SolarCity and NRDC strike back in Nevada net metering row with ‘benefits of PV’ study


The net benefits of rooftop solar PV and distributed energy resources (DER) have been tallied by US residential installer and utility and grid service operator newcomer SolarCity and the NRDC. Source: SolarCity

The net benefits of rooftop solar PV and distributed energy resources (DER) have been tallied by US residential installer and utility and grid services newcomer SolarCity and the Natural Resources Defence Council (NRDC) for a new report that claims they produce US$7-14 million in benefits annually for Nevadans.

The report – which presents an economic analysis of the benefit of harnessing DER – fortifies the ongoing argument for net-metering, as it utilises this methodology in particular to demonstrate the cost/benefit analysis of rooftop solar and DER in the state.

SolarCity and NRDC’s white paper, Distributed Energy Resources in Nevada, is the first peer-reviewed study to quantify all the rooftop solar cost and benefit variables identified by the PUC. The paper recommends policymakers and regulators develop advanced grid planning procedures that incorporate these benefits into the utility ratemaking process, which would enable Nevadans to see the benefits on their electricity bills and ensure that the state transitions to a cleaner, more affordable, and resilient grid. 

The study reports that net-metering could offer benefits to all utility customers of between 1.6 ¢ and 3.5¢/kWh for deployments during 2017-2019.

The goal of the report is to provide fill a void in the market for a complete accounting of the cost and benefits of rooftop solar under net-metering, for all stakeholders. The hope in future is that the cost/benefit analyses and associated regulatory processes should utilise all the benefit categories as outlined in the paper – so that the full benefits of net-metering might be seen.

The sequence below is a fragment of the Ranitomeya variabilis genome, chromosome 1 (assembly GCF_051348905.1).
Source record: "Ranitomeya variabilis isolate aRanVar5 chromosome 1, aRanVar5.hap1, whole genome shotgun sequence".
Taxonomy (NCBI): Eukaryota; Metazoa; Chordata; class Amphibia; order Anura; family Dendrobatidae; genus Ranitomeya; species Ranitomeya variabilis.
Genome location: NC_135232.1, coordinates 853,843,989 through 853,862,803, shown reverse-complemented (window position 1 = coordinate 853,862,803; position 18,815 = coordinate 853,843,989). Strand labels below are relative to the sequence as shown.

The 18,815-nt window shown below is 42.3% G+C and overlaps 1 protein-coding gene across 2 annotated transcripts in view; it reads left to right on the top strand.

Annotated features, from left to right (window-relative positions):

The report can be viewed here.

Ongoing controversy in the state

Net-metering has been a highly controversial topic across the country, but has faced a prickly reception in Nevada in particular; after the state’s Public Utilities Commission (PUC) voted unanimously to spike the rates and boost charges for consumers; tripling the fixed fee for solar customers and lowering the value of credits that could be earned by providing excess energy into the grid.

This unprecedented decision had far-reaching ramifications for the Nevada residential PV market, as major players in the sector, including SolarCity and Sunrun, responded by halting the sale and installation of rooftop modules and ceasing operations.  

The PUC argued however that the new rate structure was integral to ensuring that solar customers did not unfairly shift costs onto non-solar ratepayers. In fact, the PUC claimed that net-metering participants see subsidy that costs the industry hundreds of millions of dollars – contrary to a 2015 directive to reduce any “unreasonable shifting of costs” from net metering participants to other energy customers.

 In their ruling to assess the scheme, Nevadan utility commissioners outlined 11 possible variables to determine the value of excess energy through net-metering, including costs, grid capacity, social and environmental boons etc. However, when coming to the decision to effectively eradicate net-metering altogether, commissioners only assessed two out of the 11 variables when determining the value of excess energy produced through net-metering. 

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